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Mon 1 Jan 2007 10:22 AM

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DME: Dubai’s first oil souk

Oil trading will gain more local relevance as soon as the Dubai Mercantile Exchange opens for business

The Dubai Mercantile Exchange (DME) and Oman’s Ministry of Oil and Gas look set to create the Middle East’s first physically linked sour crude oil futures contract. The pioneering energy commodities exchange will be based in the financial free zone of the Dubai International Financial Centre (DIFC) and will benefit from the region’s vast hydrocarbon reserves, as well as its historical role in pricing Middle East crude oil.

It is the DME’s first contract with Oman and aims to address the inherent weaknesses in the price discovery and price transparency of Middle East crude. It follows an analysis of the benefits and implications of such a contract by the DME’s working group comprising Oman’s Ministry of Oil and Gas, the Ministry of Finance, Petroleum Development Oman and the New York Mercantile Exchange (NYMEX).

“Together we looked at everything from the well-head, to compliance, to clearing, so that we familiarised ourselves with the whole process,” explains Gary King, CEO of the DME.

Oman is one half of the benchmark for over 12 million barrels per day (bpd) of Middle East oil exports to Asia, alongside Dubai crude, and will adopt forward pricing of its crude oil based on the daily settlement price of the DME’s Oman Crude Oil Futures Contract.

“This is one of the most significant developments in the Middle Eastern oil market for years, addresses industry needs, and is entirely appropriate given Oman’s role in pricing the region’s crude oil,” said Omani oil minister, Mohammad bin Hamad bin Seif al-Rumhy.

The Middle East is the world’s largest hydrocarbon region but has yet to develop a transparent futures contract. This is a derivative instrument, which allows trading of a commodity in the future. West Texas Intermediate (WTI) and Brent are two types of crude used as global benchmarks in oil pricing and comprise the underlying commodity of the New York Mercantile Exchange’s oil futures contracts.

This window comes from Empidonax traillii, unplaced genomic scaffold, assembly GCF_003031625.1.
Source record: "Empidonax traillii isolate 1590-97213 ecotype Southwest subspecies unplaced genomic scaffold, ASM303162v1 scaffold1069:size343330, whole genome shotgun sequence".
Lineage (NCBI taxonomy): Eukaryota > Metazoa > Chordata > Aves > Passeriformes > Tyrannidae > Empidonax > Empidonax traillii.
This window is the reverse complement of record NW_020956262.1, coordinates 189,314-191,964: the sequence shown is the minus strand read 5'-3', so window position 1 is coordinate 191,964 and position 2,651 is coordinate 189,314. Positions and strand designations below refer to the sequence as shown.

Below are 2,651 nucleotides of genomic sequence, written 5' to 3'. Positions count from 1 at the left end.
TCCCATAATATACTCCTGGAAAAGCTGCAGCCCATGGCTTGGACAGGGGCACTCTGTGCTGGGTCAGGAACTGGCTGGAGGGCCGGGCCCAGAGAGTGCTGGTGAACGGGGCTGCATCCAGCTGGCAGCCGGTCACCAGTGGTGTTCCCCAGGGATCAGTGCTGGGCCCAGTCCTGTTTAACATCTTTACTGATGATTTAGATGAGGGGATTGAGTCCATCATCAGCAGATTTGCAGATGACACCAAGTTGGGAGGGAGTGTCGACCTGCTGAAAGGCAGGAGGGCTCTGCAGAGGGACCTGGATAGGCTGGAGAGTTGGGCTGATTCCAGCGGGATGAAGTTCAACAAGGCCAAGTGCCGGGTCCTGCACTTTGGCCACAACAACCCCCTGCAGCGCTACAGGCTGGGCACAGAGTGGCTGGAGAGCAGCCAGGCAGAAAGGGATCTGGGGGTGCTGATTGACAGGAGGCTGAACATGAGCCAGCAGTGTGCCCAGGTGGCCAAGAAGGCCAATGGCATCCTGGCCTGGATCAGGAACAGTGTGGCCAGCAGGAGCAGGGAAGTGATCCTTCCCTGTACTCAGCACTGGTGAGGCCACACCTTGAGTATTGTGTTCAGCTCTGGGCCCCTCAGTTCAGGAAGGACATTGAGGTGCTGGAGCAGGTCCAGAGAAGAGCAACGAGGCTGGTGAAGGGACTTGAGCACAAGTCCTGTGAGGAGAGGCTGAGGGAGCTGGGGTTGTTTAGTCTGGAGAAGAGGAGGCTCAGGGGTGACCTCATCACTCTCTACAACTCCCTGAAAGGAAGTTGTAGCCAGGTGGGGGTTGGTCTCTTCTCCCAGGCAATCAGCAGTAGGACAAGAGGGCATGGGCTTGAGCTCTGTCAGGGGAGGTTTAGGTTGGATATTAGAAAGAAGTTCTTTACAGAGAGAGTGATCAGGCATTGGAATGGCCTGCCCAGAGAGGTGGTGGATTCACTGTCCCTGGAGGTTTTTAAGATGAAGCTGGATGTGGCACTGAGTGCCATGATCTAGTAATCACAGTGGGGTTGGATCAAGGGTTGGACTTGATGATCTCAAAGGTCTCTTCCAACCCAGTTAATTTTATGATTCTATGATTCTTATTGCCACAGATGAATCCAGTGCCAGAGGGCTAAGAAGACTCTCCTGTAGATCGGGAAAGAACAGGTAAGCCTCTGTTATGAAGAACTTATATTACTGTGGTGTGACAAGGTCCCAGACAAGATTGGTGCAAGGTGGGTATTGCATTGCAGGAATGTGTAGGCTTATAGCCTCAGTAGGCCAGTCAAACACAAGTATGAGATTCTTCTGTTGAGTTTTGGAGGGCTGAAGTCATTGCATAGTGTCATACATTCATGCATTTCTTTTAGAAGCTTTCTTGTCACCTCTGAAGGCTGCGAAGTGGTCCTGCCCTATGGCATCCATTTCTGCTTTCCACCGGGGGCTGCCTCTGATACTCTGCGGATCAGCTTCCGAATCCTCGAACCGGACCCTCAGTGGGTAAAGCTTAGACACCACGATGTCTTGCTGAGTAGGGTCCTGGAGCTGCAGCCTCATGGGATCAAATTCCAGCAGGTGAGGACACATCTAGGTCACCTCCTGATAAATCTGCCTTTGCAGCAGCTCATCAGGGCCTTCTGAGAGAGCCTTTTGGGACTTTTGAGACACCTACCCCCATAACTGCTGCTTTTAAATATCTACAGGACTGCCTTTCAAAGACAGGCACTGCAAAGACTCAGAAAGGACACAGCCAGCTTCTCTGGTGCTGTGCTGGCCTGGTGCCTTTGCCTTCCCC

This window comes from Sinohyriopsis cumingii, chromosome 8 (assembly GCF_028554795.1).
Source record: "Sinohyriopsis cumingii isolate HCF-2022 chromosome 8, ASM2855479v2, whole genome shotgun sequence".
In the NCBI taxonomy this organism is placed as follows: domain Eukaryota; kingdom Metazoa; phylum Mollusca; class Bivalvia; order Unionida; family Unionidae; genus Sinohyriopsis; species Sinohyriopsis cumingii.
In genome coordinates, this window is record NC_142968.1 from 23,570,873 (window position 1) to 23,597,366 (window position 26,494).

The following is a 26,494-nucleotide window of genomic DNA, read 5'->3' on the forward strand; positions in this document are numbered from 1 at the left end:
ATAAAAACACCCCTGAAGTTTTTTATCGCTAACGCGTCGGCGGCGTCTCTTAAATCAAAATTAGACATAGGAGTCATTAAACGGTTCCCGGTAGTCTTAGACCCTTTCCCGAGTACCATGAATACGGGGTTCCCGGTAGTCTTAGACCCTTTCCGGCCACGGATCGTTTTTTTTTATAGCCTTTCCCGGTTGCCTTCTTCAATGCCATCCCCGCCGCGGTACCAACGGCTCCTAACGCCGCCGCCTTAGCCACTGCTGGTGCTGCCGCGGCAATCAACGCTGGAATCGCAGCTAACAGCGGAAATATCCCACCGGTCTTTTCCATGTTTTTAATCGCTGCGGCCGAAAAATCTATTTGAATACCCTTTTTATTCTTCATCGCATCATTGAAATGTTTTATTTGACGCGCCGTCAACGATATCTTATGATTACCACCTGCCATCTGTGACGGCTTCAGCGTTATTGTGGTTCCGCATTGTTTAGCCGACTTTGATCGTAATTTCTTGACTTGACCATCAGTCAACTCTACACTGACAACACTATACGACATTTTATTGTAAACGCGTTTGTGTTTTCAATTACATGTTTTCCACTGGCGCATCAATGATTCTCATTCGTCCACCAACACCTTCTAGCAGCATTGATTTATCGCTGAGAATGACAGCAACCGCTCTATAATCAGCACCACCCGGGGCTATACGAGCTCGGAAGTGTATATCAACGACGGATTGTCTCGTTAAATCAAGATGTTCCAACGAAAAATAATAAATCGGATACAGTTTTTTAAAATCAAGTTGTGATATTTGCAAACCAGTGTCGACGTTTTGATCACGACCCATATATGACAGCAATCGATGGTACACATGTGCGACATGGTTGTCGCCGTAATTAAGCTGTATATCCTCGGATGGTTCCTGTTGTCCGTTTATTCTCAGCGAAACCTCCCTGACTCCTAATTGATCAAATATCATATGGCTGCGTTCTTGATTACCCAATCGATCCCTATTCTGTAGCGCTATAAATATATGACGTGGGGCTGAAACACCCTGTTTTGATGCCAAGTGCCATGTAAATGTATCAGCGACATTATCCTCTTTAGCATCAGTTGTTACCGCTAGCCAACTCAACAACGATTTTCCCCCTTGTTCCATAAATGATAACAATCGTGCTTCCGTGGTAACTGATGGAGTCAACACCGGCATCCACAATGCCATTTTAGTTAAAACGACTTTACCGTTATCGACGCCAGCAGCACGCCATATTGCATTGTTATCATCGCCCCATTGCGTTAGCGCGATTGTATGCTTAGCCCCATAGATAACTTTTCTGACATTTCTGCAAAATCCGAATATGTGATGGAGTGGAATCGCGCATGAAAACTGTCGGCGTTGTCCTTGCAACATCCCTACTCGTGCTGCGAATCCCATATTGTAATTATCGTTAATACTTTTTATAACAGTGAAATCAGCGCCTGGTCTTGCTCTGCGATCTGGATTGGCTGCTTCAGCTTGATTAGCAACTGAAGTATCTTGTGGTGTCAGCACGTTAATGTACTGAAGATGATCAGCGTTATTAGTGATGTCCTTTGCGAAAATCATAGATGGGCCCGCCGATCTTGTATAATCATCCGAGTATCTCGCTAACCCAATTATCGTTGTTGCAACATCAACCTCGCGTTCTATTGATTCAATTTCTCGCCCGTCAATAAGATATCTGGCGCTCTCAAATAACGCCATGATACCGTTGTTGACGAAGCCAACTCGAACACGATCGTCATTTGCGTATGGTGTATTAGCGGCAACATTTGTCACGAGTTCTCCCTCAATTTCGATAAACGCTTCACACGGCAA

The DME is regulated by the Dubai Financial Services Authority (DFSA), and is a joint venture between NYMEX, the largest physical commodity futures exchange in the world and the investment company, Tatweer, a member of Dubai Holding.

“Oman’s current oil export price mechanism is retroactive. We’re creating an international exchange, which is locally developed, but with a global reach. Our exchange offers a producer who adopts retroactive pricing the chance to look back at what’s happened in the market over a given period and adjust the price to take into account market variables, such as how other crude oil prices have changed relative to each other. This is called look-back,” said King.

“These are sweet crudes which have very low levels of sulphur and little similarity with the oil that is being produced in the Gulf. There isn’t a futures contract for Middle East crude oil. This creates a real gap in the market place for companies seeking price transparency, price discovery and the ability to hedge their price exposure. We took it upon ourselves, after speaking with the industry, to develop this new benchmark,” said King.

Risk management has always been the main problem when buying crude oil in the Middle East, as unforeseen market variables make it difficult to manage price exposure. Previously, companies based in the region have had to hedge themselves with another commodity such as WTI or Brent. This can pose a risk as they don’t have any resemblance to what’s going on in the Middle East.

Trading on the DME will allow traders to reduce their risk by bringing their pricing closer to the product they are buying. “When you make the transition to forward pricing, if you are trading on the exchange, you know what the price of that commodity is going to be. Someone who’s buying oil in the future can manage price exposure by buying or selling futures to offset their physical position,” added King.